About 56 percent of Nigeria's rural population will be connected to broadband services through the use of television white space (TVWS) technology, officials have said.
To this end, the Nigerian Communications Commission (NCC), in collaboration with the National Broadcasting Commission (NBC), is set to develop a framework for the use of TVWS technology to extend affordable rural connectivity to Nigerians.
The initiative, which was the fulcrum of discussion by stakeholders at a one-day consultative forum organised by the NCC in Abuja, yesterday, is mid-wifed by the Ministry of Communications, following approval for the use of the TVWS technology by the National Frequency Management Council (NFCM).
TVWS is the unused spectrum in the broadcasting band which can be used to deliver affordable broadband services in the rural communities, thereby bridging the rural-urban digital divide. In Nigeria, TVWS is being deployed to extend connectivity to over 56 per cent of Nigerians living in the rural areas.
In his opening remarks, Minister of Communications, Barr. Adebayo Shittu, said the government approved the use of TVWS so as to "extend broadband internet coverage, especially to rural communities and other far-flung communities and increase broadband penetration in Nigeria."
Already, pilots, through proof of concepts (PoCs), have been conducted to confirm the suitability of TVWS in delivering rural connectivity in terms of coverage and quality of service.
Speaking at the stakeholders' consultative forum, the Executive Vice Chairman (EVC) of NCC, Prof. Umar Danbatta, said connectivity of every Nigerian is a priority to the commission.
Danbatta, who was represented by the Director, Spectrum Administration of NCC, Engr. Austine Nwaulune, said the quest to achieving the rural connectivity goal led the commission to embark on several initiatives.
He stated that one of such initiatives is the collaboration with sister agencies such as the NBC to explore the use of TVWS in the lower spectrum band to deliver low-cost broadband services to Nigerians in rural communities.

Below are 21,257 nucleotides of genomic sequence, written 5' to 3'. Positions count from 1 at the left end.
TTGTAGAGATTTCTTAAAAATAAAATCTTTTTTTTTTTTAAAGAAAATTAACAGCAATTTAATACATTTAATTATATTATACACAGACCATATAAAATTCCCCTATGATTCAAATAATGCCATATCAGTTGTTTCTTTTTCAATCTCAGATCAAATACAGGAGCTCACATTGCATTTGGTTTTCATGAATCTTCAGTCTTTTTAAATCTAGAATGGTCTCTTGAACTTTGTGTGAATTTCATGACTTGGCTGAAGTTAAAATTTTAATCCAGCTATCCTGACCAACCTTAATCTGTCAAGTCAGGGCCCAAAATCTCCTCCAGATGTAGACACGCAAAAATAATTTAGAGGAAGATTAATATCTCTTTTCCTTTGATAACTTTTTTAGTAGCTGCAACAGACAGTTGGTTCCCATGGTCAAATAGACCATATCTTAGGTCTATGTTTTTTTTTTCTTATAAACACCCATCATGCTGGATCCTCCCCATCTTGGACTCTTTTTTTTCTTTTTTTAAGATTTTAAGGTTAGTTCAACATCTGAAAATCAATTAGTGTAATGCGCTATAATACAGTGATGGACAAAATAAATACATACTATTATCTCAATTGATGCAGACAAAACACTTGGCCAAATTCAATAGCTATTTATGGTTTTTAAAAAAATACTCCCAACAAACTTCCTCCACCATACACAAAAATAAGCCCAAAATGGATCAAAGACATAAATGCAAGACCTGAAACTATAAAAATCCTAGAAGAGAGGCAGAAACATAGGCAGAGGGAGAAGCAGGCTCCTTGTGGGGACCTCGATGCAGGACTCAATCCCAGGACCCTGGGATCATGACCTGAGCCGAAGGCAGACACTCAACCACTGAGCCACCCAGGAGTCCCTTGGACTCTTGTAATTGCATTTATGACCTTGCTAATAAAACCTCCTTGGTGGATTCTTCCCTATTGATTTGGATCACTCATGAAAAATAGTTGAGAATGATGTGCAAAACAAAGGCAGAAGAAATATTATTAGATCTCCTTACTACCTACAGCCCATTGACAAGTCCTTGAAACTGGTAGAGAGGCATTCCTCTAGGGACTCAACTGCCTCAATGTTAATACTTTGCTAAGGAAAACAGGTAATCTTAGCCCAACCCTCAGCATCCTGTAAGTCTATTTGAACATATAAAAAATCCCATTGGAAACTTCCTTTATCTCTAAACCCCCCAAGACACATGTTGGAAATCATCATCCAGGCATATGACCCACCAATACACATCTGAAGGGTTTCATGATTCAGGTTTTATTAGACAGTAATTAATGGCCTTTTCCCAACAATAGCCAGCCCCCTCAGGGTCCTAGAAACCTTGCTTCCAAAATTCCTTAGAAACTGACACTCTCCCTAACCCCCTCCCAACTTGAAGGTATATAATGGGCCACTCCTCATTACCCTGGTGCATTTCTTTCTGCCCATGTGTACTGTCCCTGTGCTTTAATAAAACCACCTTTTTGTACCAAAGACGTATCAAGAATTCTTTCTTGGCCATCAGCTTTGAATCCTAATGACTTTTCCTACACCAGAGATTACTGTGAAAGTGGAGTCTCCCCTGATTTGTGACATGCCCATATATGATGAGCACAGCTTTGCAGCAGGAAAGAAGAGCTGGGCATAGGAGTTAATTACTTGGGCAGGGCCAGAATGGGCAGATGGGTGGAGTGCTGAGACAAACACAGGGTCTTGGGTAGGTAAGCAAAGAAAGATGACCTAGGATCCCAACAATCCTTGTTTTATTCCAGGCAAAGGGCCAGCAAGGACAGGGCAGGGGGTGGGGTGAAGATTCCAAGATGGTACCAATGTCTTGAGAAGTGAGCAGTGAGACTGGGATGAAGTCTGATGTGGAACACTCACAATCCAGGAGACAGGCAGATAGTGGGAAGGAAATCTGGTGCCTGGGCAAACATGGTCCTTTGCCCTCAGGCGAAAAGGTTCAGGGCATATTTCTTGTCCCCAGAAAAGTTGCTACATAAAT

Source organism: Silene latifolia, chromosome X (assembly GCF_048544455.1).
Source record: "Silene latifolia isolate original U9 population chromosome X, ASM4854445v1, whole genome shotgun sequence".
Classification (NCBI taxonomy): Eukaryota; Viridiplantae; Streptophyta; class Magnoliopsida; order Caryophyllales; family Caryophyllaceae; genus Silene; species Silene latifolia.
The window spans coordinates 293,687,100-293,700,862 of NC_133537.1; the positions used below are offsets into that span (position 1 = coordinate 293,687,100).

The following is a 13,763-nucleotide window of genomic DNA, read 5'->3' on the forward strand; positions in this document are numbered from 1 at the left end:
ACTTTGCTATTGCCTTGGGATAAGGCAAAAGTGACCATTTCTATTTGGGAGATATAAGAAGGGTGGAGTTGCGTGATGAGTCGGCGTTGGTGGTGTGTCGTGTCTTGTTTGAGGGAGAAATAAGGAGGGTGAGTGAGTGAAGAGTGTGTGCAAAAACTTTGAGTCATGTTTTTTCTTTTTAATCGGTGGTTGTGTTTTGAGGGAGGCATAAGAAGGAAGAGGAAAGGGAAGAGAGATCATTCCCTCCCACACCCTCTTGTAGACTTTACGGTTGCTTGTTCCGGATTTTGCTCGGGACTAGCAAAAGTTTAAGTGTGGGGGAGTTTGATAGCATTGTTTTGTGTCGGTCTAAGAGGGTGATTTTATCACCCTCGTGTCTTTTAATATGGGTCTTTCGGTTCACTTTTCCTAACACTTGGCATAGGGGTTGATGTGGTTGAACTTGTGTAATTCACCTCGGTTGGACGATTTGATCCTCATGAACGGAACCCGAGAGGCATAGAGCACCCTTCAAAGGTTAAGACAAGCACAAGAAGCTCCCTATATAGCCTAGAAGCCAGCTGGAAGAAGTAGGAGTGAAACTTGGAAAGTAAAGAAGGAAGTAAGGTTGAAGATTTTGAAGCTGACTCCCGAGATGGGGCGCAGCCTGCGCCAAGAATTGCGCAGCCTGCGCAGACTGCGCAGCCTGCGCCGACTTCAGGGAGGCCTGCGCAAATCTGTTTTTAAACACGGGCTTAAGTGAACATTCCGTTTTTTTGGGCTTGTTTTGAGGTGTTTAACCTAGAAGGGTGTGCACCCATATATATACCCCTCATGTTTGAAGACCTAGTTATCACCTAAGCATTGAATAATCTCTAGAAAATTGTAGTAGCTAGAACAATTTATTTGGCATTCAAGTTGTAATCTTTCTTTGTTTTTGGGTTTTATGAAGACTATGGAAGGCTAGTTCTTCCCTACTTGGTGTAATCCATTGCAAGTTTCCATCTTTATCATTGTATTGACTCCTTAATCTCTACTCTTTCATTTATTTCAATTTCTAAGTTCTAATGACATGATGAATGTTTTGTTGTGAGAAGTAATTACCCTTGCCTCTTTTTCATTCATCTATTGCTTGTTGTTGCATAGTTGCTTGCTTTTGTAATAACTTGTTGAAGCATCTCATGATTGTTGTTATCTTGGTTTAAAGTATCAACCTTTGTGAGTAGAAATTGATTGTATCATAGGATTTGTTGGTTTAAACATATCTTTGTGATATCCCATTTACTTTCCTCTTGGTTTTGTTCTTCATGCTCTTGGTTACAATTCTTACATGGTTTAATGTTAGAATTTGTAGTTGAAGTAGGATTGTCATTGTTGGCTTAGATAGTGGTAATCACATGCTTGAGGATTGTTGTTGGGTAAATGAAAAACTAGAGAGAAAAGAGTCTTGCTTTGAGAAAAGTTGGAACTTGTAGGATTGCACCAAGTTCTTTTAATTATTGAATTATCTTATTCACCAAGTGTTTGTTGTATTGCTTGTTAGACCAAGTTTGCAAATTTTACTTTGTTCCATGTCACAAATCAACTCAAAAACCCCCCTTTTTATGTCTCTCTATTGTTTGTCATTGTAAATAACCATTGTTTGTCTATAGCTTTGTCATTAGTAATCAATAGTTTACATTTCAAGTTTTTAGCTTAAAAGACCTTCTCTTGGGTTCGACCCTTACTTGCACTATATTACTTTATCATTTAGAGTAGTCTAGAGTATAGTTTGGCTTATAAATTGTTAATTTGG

"NCC takes the connectivity of every Nigerian irrespective of where he or she resides very importantly. So, what we do is to look out for technology that fits into making this happen for us. TVWS is one of such technologies because it is coming to utilise the spectrum in the lower megahertz band and as it is, the spectrum is very good because it propagates very far.
"So, you need less number of base stations to deliver services on TVWS and the fact that rural communities are very challenging does not mean that people in those communities should not be connected, hence the use of this innovative technology," he said.
Danbatta further stated that through the stakeholder forum, the commission has demonstrated its recognition of TVWS technology as capable of delivering rural connectivity service in the country, stressing that stakeholders at the forum were expected to guide and advise the commission towards drafting a regulatory framework to have TVWS spaces provided to deliver rural connectivity.
A Director from the NBC, Engr. Victoria Ngozi Ekeh, who represented the Director-General of the commission, Malam Is'haq Modibbo Kawu, enjoined stakeholders to make valuable suggestions and inputs that would help the NCC in coming up with a framework that addresses interference issues in the use of TVWS.